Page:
Behind every silver dollar in Carson City, there’s a story. In many cases, there are multiple stories.
It is almost typical that the 1893-CC, while the last regular Morgan dollar produced at the Carson City branch, was not the last Morgan dollar to bear a “CC” mint mark. In 1900, dies salvaged from the Carson City factory were used in New Orleans to create the fascinating 1900-O/CC Morgan dollar.
The 1900-O/CC was sort of a fluke. The 1893-CC was no accident, but the last in the line of dollars produced by a relatively short-lived branch of the mint that became known for its silver dollars.
Collectors could easily be forgiven if they had the mistaken notion that the Carson City Mint only produced dollars. In fact, Carson City produced silver and gold coins. It made sense. Small amounts of gold were associated with the huge silver deposits known as the Comstock Lode.
The Mint’s Carson City branch got off to a slow start during the Civil War. We knew that there were large deposits of metals waiting to be exploited. It was also known that moving this silver ore to San Francisco was expensive. While the region was not in desperate need of coins, a way to process the huge amounts of cash was needed.
The bill to establish a branch of the mint in Nevada was passed on March 3, 1863. There was, however, no immediate action. It was in the middle of the civil war. This is probably why it took until December 1865 before a group of three Nevada citizens were allowed to choose a location.
Then things accelerated, even if the development of the new building took time. Also, parts were not a priority. Official reports suggested that the overriding need was to turn huge amounts of silver into bullion.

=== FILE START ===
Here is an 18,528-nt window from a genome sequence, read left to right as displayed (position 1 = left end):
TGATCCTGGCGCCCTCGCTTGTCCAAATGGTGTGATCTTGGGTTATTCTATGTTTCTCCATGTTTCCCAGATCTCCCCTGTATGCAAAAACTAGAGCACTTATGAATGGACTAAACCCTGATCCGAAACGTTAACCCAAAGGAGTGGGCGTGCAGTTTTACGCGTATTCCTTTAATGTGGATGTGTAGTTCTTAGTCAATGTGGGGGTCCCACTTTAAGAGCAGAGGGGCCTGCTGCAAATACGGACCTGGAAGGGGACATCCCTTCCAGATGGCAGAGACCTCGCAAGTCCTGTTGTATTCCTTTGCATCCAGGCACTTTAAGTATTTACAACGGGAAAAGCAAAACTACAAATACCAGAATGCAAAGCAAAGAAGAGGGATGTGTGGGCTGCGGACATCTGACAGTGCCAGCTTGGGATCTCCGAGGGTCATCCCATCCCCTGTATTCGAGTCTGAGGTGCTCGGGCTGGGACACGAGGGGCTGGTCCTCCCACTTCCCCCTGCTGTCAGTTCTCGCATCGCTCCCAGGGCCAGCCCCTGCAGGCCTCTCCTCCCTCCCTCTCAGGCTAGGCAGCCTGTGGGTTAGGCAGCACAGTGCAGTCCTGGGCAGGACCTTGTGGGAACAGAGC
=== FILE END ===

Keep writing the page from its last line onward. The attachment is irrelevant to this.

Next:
On January 8, 1870, the Carson City Mint was finally open for business. The first silver dollar bearing the famous “CC” mintmark appeared that same year. Befitting a Carson City silver dollar, the 1870 CC Seated Liberty dollar had a low mintage of 12,462. Suitable for the generally chaotic conditions of the Carson City Mint, it is found with many varieties of mintmarks.
The 1870-CC began what was to be anything but a quarter century of silver dollar production. Although generalizing can sometimes be a mistake, it is safe to suggest that Carson City generally produced small amounts of silver dollars compared to other facilities. Dollar production ceased after 1885 and did not resume until 1889.
By the time dollar production resumed in 1889, the future of the Carson City Mint was sealed. It was not necessary. He was in poor condition. Final production was in 1893, which in the case of dollars was a mintage of 677,000 coins. Relatively few were later discovered in treasury vaults, making the 1893-CC one of the best CC Morgans.
The large bounties ordered by the 1893-CC are, however, largely because it is a Carson City dollar that was not in the Treasury sold by the GSA. This is why the 1893-CC is much stronger in uncirculated grades than a lower draft 1885-CC. The 1885-CC was more heavily represented in government stock.
In short, the 1893-CC is not only a Carson City Morgan dollar, but also a tougher dollar. Added to these facts is the important fact that the 1893-CC is truly an historic dollar, the last in the line of famous Carson City silver dollars.